DES assistant commissioner resigns, leaving for private sector 

By: - September 6, 2023 2:04 pm
Sign for Department of Environmental Services

Mark Sanborn was confirmed as assistant commissioner at DES in August 2021. (Dana Wormald | New Hampshire Bulletin)

The second-highest ranking environmental regulator in the state has resigned and will leave for the private sector. 

Mark Sanborn, assistant commissioner at the state’s Department of Environmental Services, notified the Executive Council of his resignation Wednesday. His last day with the state will be Oct. 5.

Mark Sanborn
Mark Sanborn, the assistant commissioner at the Department of Environmental Services, has resigned from his position effective Oct. 5. (Courtesy)

Sanborn was confirmed as assistant commissioner at DES in August 2021, after serving as the governor’s energy adviser at the then-new Department of Energy. Prior, he was a federal liaison for the state Department of Transportation and worked under the Trump administration at the departments of Housing and Urban Development and Agriculture. 

In an interview with the Bulletin, Sanborn said he is leaving for a private sector opportunity he “could not pass up.” He will join North and South Construction Services in Newington, where he’ll do government relations and permitting. 

Sanborn is leaving eight months into his recent reappointment, which runs through January 2027.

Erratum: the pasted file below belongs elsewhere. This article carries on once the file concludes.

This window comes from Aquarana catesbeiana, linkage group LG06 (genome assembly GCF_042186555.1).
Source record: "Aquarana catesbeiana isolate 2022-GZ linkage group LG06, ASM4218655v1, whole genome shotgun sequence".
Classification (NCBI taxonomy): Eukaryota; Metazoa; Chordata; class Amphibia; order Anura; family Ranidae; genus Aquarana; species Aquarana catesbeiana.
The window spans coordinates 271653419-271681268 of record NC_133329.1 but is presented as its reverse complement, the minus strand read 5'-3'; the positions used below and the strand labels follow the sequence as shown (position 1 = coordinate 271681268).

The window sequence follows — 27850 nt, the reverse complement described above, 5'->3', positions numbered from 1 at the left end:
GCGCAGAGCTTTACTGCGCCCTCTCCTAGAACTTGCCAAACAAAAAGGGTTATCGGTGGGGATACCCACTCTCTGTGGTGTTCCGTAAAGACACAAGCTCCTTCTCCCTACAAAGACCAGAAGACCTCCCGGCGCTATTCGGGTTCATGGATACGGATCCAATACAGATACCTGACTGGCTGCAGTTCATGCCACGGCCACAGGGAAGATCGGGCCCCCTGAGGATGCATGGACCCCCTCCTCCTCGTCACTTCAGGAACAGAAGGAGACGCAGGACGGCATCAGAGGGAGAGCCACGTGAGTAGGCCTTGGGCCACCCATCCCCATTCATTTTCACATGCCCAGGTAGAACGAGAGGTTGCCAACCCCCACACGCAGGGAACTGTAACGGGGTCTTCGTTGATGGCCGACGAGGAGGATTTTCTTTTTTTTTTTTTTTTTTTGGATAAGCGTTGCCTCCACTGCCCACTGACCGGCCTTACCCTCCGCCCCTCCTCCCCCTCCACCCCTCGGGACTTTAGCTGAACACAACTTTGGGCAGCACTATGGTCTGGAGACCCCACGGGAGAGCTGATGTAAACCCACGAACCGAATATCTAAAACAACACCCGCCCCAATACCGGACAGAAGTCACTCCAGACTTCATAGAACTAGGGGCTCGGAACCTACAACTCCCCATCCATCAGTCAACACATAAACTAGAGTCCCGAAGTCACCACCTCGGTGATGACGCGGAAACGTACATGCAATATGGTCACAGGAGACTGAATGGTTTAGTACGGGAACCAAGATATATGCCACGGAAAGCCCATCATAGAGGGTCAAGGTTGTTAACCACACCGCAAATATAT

The Department of Environmental Services came under fire at the end of this past legislative session when emails surfaced suggesting that Sanborn and Michael Wimsatt, director of the Waste Management Division at DES, consulted on edits and language in Senate Bill 61 with Bryan Gould, a lawyer and previously a lobbyist for Casella, the solid waste management company seeking to build a new landfill in the North Country. 

The much-debated bill related to landfill siting was ultimately killed by the House of Representatives, and opponents cited the perceived influence of waste management lobbyists and state agencies over lawmakers.

Wimsatt told the Concord Monitor in June that DES exchanged ideas and ran things by “all the parties that have interest,” and that characterizing the agency as asking permission from Casella “is completely false and misleading.”

Asked by the Bulletin if his departure was at all related, Sanborn said there is “absolutely no connection” between his resignation and SB 61.

“The governor’s office asked us to represent the executive branch point of view on legislation and the Legislature made a decision,” he said. 

Sanborn added that DES has “moved on” from the now-dead legislation to the mandatory rulemaking process associated with the Waste Management Division. DES’ current solid waste management rules expire next year, and the agency has been embarking on a public process to revise them.

Gov. Chris Sununu will have to nominate someone to replace Sanborn, subject to approval by the Executive Council. 

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Hadley Barndollar
Hadley Barndollar

Hadley Barndollar covers climate, energy, environment, and the opioid crisis for the New Hampshire Bulletin. Previously, she was the New England regional reporter for the USA TODAY Network and was named Reporter of the Year by the New England Newspaper and Press Association. Email: [email protected]